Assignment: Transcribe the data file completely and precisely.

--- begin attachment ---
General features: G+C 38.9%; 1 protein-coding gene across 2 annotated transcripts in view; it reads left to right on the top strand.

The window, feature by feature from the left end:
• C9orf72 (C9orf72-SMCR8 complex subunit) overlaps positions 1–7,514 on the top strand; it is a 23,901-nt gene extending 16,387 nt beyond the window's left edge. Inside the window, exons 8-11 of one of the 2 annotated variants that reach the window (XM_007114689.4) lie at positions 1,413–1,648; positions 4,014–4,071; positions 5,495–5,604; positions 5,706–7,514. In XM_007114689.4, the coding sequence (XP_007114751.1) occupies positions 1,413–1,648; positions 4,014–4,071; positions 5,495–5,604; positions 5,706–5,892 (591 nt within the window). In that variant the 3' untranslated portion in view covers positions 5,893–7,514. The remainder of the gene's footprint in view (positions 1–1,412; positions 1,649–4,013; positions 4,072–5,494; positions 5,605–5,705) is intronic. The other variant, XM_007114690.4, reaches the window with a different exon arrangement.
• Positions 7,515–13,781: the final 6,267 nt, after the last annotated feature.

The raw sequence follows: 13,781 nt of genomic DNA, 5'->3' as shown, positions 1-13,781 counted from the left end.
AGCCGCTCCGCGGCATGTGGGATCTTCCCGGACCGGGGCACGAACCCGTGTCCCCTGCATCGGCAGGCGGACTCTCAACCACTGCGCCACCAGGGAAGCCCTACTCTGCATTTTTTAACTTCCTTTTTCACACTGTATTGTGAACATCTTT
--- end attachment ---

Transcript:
General features: G+C 38.9%; 1 protein-coding gene across 2 annotated transcripts in view; it reads left to right on the top strand.

The window, feature by feature from the left end:
• C9orf72 (C9orf72-SMCR8 complex subunit) overlaps positions 1–7,514 on the top strand; it is a 23,901-nt gene extending 16,387 nt beyond the window's left edge. Inside the window, exons 8-11 of one of the 2 annotated variants that reach the window (XM_007114689.4) lie at positions 1,413–1,648; positions 4,014–4,071; positions 5,495–5,604; positions 5,706–7,514. In XM_007114689.4, the coding sequence (XP_007114751.1) occupies positions 1,413–1,648; positions 4,014–4,071; positions 5,495–5,604; positions 5,706–5,892 (591 nt within the window). In that variant the 3' untranslated portion in view covers positions 5,893–7,514. The remainder of the gene's footprint in view (positions 1–1,412; positions 1,649–4,013; positions 4,072–5,494; positions 5,605–5,705) is intronic. The other variant, XM_007114690.4, reaches the window with a different exon arrangement.
• Positions 7,515–13,781: the final 6,267 nt, after the last annotated feature.

The raw sequence follows: 13,781 nt of genomic DNA, 5'->3' as shown, positions 1-13,781 counted from the left end.
AGCCGCTCCGCGGCATGTGGGATCTTCCCGGACCGGGGCACGAACCCGTGTCCCCTGCATCGGCAGGCGGACTCTCAACCACTGCGCCACCAGGGAAGCCCTACTCTGCATTTTTTAACTTCCTTTTTCACACTGTATTGTGAACATCTTT